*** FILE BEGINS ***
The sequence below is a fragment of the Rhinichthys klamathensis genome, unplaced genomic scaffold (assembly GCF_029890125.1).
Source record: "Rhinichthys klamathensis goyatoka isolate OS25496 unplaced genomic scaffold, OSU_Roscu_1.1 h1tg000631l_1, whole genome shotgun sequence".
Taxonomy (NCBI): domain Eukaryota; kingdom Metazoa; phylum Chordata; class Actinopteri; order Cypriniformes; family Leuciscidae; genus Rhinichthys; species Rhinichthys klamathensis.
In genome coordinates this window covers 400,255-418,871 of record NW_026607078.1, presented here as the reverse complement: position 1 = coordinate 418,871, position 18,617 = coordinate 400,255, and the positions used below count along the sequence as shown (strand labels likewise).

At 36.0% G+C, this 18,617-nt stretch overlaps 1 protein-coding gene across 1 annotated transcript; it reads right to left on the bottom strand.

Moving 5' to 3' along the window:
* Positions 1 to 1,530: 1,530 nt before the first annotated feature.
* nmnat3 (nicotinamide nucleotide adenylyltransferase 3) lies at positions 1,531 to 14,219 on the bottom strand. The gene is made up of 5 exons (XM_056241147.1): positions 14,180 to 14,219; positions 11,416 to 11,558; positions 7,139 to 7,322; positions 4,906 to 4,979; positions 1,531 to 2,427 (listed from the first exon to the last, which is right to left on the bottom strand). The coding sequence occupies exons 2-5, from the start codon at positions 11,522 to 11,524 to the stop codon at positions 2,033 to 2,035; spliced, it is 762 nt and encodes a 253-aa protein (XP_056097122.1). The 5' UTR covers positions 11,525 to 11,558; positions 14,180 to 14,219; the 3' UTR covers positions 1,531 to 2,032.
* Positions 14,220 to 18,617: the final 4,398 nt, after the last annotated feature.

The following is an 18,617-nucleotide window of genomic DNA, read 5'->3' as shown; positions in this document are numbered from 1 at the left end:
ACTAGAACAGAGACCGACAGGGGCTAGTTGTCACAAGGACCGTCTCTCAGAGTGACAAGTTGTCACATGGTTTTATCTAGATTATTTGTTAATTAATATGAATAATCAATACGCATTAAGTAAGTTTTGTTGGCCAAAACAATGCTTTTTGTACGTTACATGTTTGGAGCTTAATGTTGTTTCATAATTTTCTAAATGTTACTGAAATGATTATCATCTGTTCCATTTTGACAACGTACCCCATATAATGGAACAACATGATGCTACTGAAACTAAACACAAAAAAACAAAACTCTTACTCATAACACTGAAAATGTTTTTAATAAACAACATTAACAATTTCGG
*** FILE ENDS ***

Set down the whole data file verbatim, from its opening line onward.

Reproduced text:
The sequence below is a fragment of the Rhinichthys klamathensis genome, unplaced genomic scaffold (assembly GCF_029890125.1).
Source record: "Rhinichthys klamathensis goyatoka isolate OS25496 unplaced genomic scaffold, OSU_Roscu_1.1 h1tg000631l_1, whole genome shotgun sequence".
Taxonomy (NCBI): domain Eukaryota; kingdom Metazoa; phylum Chordata; class Actinopteri; order Cypriniformes; family Leuciscidae; genus Rhinichthys; species Rhinichthys klamathensis.
In genome coordinates this window covers 400,255-418,871 of record NW_026607078.1, presented here as the reverse complement: position 1 = coordinate 418,871, position 18,617 = coordinate 400,255, and the positions used below count along the sequence as shown (strand labels likewise).

At 36.0% G+C, this 18,617-nt stretch overlaps 1 protein-coding gene across 1 annotated transcript; it reads right to left on the bottom strand.

Moving 5' to 3' along the window:
* Positions 1 to 1,530: 1,530 nt before the first annotated feature.
* nmnat3 (nicotinamide nucleotide adenylyltransferase 3) lies at positions 1,531 to 14,219 on the bottom strand. The gene is made up of 5 exons (XM_056241147.1): positions 14,180 to 14,219; positions 11,416 to 11,558; positions 7,139 to 7,322; positions 4,906 to 4,979; positions 1,531 to 2,427 (listed from the first exon to the last, which is right to left on the bottom strand). The coding sequence occupies exons 2-5, from the start codon at positions 11,522 to 11,524 to the stop codon at positions 2,033 to 2,035; spliced, it is 762 nt and encodes a 253-aa protein (XP_056097122.1). The 5' UTR covers positions 11,525 to 11,558; positions 14,180 to 14,219; the 3' UTR covers positions 1,531 to 2,032.
* Positions 14,220 to 18,617: the final 4,398 nt, after the last annotated feature.

The following is an 18,617-nucleotide window of genomic DNA, read 5'->3' as shown; positions in this document are numbered from 1 at the left end:
ACTAGAACAGAGACCGACAGGGGCTAGTTGTCACAAGGACCGTCTCTCAGAGTGACAAGTTGTCACATGGTTTTATCTAGATTATTTGTTAATTAATATGAATAATCAATACGCATTAAGTAAGTTTTGTTGGCCAAAACAATGCTTTTTGTACGTTACATGTTTGGAGCTTAATGTTGTTTCATAATTTTCTAAATGTTACTGAAATGATTATCATCTGTTCCATTTTGACAACGTACCCCATATAATGGAACAACATGATGCTACTGAAACTAAACACAAAAAAACAAAACTCTTACTCATAACACTGAAAATGTTTTTAATAAACAACATTAACAATTTCGG